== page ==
Publication Date

1989

Document Type

Dissertation/Thesis

First Advisor

Parham, Ellen S.

Degree Name

M.S. (Master of Science)

Department

Department of Human and Family Resources

LCSH

Snack foods||Carbohydrates||Nutrition--Psychological aspects||Tryptophan

Abstract

It has been postulated that the brain neurotransmit- ter serotonin may be involved in the regulation of appetite for carbohydrate and may influence other brain functions such as sleep and mood state. This study investigated the effects of meals known to increase and inhibit the synthesis of brain serotonin, on carbohydrate snacking and ratings of alertness, hunger and food preference. Twelve women who were evaluated to be carbohydrate cravers participated in the study. Two treatment meals, CHO + TRP (high-carbohydrate + 1 gm tryptophan) and PRO + Placebo (high-protein + 1 gm fructose), were administered at least 28 days apart. Prior to the treatment meal (pre-test) and at one, two and three hours after the treatment meal (post-tests), subjects completed a series of questionnaires designed to measure subjective alertness, hunger and food preference (desire for chocolate, sweets and starch). A snack tray consisting of sweet and starchy carbohydrate snack foods was presented for taste evaluation one and one-half hours after the treatment meal. Outcome effects of the treatment meals were measured by 1) snack consumption (the percent of total calories consumed and the percent of sugar and starch calories consumed) and 2) hourly ratings of alertness, hunger and food preference. An analysis of variance revealed no significant effect of the treatment meals on snack consumption in the group as a whole; however, four subjects did reduce their snack intake after the CHO + TRP meal. An analysis of covariance for repeated measures revealed no effect of the treatment meal, time or their interaction on ratings of alertness or the desire for starch. An effect of time (p < 0.01) was observed on the rating of hunger and the desire for chocolate and sweets; however, no effect of the treatment meal or the interaction of treatment meal and time were observed for these variables. During the PRO + Placebo meal, greater differences between the 1-hour and 2-hour post-treatment mean scores were observed in the desire for chocolate, sweets and starch than during the CHO + TRP meal. These observations provided no evidence that a CHO + TRP meal, and the subsequent rise in brain serotonin, reduces subjective preference for carbohydrates.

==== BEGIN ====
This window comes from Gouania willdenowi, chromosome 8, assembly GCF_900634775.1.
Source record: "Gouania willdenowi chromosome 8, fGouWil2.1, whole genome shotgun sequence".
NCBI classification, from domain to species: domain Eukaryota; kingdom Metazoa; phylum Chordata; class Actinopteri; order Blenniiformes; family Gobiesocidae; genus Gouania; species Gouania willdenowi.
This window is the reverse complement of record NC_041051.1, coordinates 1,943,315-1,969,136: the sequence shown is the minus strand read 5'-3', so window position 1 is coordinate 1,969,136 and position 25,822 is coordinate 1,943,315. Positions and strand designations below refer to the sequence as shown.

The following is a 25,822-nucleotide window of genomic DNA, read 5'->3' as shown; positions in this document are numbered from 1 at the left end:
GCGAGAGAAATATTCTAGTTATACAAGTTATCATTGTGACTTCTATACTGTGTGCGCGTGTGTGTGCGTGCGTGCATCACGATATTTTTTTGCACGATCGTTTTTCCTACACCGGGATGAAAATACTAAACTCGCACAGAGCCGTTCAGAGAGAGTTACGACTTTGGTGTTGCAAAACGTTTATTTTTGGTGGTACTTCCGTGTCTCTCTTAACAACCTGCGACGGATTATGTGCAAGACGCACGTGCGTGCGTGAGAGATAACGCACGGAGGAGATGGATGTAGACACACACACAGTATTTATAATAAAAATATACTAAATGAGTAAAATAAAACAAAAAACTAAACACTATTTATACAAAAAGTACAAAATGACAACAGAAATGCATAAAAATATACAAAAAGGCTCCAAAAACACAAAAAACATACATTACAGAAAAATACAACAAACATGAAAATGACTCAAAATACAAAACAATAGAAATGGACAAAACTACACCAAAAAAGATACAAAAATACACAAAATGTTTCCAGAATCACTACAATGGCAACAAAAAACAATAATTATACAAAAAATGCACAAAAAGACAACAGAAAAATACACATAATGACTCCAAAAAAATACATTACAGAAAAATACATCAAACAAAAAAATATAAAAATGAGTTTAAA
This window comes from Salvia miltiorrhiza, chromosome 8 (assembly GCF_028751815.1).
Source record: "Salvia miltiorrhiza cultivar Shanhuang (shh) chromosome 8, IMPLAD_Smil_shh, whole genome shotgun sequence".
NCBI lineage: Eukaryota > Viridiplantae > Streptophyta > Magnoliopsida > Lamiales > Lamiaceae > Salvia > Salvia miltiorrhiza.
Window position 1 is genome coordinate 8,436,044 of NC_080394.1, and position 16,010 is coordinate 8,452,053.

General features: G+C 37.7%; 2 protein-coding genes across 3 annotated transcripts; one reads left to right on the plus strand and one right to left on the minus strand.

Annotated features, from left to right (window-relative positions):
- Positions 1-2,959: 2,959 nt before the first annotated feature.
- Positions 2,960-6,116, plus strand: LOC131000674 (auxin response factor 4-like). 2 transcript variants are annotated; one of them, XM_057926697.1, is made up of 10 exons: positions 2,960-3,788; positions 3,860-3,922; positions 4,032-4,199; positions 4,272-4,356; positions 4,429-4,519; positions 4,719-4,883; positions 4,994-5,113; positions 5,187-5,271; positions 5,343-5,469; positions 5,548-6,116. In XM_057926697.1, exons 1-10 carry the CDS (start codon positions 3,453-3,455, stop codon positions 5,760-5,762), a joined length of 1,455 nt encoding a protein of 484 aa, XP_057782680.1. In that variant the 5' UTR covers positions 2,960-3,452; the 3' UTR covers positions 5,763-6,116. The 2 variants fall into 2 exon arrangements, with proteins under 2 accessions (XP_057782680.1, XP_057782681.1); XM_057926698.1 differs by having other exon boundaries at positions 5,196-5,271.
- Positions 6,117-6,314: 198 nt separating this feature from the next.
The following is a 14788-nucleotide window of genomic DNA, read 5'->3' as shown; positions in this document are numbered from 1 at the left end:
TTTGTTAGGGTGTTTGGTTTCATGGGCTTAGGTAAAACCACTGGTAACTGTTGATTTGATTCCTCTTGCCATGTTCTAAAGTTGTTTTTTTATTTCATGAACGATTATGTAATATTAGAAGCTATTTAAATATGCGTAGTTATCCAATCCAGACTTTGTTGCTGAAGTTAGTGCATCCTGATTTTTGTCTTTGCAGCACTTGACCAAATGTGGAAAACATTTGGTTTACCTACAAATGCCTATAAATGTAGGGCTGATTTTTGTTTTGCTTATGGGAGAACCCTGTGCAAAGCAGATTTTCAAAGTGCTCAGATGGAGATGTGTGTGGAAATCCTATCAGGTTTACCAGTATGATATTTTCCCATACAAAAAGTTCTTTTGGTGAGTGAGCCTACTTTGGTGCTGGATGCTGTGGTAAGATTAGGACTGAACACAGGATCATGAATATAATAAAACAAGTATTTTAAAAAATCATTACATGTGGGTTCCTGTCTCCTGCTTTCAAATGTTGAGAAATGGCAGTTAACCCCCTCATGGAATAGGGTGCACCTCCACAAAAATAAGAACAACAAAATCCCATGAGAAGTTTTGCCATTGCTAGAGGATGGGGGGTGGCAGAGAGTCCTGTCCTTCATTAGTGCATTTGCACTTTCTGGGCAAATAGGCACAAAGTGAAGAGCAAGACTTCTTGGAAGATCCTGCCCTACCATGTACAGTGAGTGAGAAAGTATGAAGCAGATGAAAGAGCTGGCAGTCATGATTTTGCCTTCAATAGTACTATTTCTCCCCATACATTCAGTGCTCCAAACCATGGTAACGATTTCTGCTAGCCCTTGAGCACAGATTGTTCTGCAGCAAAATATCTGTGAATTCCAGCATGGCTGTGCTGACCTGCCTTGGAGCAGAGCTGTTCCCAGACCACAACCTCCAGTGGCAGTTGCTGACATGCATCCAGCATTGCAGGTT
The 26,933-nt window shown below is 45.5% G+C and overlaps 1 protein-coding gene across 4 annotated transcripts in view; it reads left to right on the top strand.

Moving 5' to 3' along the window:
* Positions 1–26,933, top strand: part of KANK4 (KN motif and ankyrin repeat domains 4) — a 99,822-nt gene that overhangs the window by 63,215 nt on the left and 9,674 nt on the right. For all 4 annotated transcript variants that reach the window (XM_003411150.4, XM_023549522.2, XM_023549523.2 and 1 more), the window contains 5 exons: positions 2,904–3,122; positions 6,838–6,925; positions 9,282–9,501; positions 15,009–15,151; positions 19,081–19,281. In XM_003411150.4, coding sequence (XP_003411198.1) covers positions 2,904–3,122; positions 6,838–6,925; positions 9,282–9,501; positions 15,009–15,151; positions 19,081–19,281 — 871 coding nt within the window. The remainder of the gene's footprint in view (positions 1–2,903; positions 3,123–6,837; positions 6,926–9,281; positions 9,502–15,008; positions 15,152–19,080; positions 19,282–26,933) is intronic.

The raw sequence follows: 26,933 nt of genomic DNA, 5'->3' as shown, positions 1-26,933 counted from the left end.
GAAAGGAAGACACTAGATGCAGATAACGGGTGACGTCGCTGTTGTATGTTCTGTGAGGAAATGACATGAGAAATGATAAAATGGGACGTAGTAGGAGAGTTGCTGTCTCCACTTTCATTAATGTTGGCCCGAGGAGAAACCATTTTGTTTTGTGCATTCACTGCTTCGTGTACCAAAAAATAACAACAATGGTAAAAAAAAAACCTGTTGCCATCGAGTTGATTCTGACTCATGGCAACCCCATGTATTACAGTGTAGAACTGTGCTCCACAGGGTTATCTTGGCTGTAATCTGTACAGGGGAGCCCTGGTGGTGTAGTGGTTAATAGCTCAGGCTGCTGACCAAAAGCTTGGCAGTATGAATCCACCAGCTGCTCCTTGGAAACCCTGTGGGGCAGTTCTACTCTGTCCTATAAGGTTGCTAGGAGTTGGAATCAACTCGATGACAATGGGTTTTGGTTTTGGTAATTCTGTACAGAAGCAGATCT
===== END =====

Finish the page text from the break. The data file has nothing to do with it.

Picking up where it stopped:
Comments

Includes bibliographical references (pages [94]-100)

Extent

viii, 147 pages

Language

eng

Publisher

Northern Illinois University

Rights Statement

In Copyright

Rights Statement 2

NIU theses are protected by copyright. They may be viewed from Huskie Commons for any purpose, but reproduction or distribution in any format is prohibited without the written permission of the authors.

Media Type

Text

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